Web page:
France may have been “a bit clunky” so far in the RBS 6 Nations but they could cut loose without warning at any time, warns Scotland assistant coach Nathan Hines.
The former lock who played for Perpignan and Clermont Auvergne during his career in France believes that although the French have failed to impress so far despite two home wins and pushing Wales close in Cardiff it’s only a matter of time.
“They’ve got individuals to help them out of sticky situations but as a team they’re still a bit dysfunctional,” said Hines. “In France you don’t get a lot of support from the club game, I’m sure (head coach) Guy Noves knows this from his time on the other side of the fence coaching Toulouse.
“I’m sure he’s managing expectations. They haven’t had a lot of time together.
“Their offload game is strong, they’ve had the most in the tournament and that’s something we’ll have to snuff out. The more time they spent together and the longer we go in this tournament, and especially in the next year more so, we’ll see a resurgence of the traditional French style.”
However what Hines expects is a big pack that will try to outmuscle Scotland, as they did in Paris in the second half last year.
“I don’t think a lot will change, although they’ll be trying to adapt their game to who they are playing as well,” he said.
“They’ll drive lineouts, go for set-piece dominance and try and get their speedsters into the game. Their structure and the way they try to do that is a little bit different which is maybe why they’re a little bit clunky at the moment, but their basic philosophy of the game is near enough the same.
“I think they’ll just try to bash us upfront and then release the backs. It’s a simple game, isn’t it?”
Scotland were unable to stop the French lineout drives last year but it’s an area that’s proved better this year, especially against the Italians who were largely stopped from operating their staple attacking method.
“It’s been technique and attitude,” said Hines, a master at the defensive aspects of the maul as a player and bringing that experience to the Scottish squad now.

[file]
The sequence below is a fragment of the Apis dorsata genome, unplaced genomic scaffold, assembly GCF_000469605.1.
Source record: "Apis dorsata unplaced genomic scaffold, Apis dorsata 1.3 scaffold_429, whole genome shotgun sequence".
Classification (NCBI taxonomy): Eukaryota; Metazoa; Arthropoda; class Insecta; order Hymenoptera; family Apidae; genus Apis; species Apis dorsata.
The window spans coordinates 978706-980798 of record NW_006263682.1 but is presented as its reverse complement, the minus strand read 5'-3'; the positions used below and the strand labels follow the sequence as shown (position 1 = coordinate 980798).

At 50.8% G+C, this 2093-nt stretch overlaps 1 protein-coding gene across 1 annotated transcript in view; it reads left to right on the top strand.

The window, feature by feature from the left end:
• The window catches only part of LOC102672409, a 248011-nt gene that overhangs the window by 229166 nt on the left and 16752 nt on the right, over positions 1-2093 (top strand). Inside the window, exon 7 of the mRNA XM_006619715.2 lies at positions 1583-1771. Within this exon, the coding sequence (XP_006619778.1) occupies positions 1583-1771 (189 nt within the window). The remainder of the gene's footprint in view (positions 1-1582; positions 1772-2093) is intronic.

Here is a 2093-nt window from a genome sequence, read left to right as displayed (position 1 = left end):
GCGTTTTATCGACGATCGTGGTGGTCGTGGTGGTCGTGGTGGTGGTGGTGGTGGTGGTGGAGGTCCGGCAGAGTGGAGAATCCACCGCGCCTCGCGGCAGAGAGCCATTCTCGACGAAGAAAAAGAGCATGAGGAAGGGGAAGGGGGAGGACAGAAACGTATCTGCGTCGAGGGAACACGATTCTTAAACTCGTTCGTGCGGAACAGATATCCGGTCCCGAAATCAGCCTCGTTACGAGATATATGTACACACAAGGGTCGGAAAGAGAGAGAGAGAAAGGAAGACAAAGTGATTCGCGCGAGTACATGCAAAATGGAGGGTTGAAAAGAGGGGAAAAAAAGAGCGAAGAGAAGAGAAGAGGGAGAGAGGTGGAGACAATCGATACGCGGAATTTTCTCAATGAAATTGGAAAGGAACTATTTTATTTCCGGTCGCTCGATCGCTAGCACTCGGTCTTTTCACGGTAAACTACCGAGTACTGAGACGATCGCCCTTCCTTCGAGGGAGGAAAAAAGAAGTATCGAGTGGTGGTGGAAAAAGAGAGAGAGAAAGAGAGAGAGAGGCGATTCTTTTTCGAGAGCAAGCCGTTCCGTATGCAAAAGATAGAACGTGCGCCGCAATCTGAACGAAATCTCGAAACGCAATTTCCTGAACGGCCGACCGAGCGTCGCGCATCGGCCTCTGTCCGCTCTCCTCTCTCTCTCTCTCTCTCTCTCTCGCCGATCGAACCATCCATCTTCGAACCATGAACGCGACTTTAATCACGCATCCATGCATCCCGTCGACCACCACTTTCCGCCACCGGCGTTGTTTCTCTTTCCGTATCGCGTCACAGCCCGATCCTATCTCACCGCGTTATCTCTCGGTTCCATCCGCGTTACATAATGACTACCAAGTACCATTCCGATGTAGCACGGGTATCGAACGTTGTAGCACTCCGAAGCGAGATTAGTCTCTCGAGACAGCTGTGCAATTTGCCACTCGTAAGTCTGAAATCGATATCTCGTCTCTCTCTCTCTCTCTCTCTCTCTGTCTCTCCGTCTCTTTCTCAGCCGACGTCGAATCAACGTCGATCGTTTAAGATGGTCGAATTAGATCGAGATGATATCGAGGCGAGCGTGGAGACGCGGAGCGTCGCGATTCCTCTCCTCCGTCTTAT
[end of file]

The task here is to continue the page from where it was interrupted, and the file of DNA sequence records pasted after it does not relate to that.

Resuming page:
“We defend quite well at the start of the lineouts so that puts a bit more pressure on them. We are a little bit more aware of the way we want to defend the driving maul.
“It’s a tough thing to coach and be in the middle of. We are doing as much as we can in training without tearing limbs off. We haven’t conceded many points by that route as yet, if any.”
Sunday will be a different examination, and the Gray brothers will be key figures, he added.
“There’s still a lot of development still in them,” he continued. “You forgot how young Jonny is all the time, just because of the mature way he goes about his business.
“You forget he’s come from Under-18s, straight into Glasgow then straight into Scotland.
“Those two guys do a lot of work for us, Jonny especially, but Richie organising lineout and there’s still improvements in them even though they are good players already.
“The main thing from those two and a lot of the guys in the squad is they want to get better. That’s the hard thing to coach, you can’t make someone want to be better.
“Everyone in this squad wants to get better, to win and do well and to keep their spot in the team.”
Assistant coach Jon Humphreys is with the squad despite the tragic news from home in Wales that his mother-in-law, Christine James, was found dead in her Cardiff flat last week.
A 66-year-old man is being held on suspicion of murder.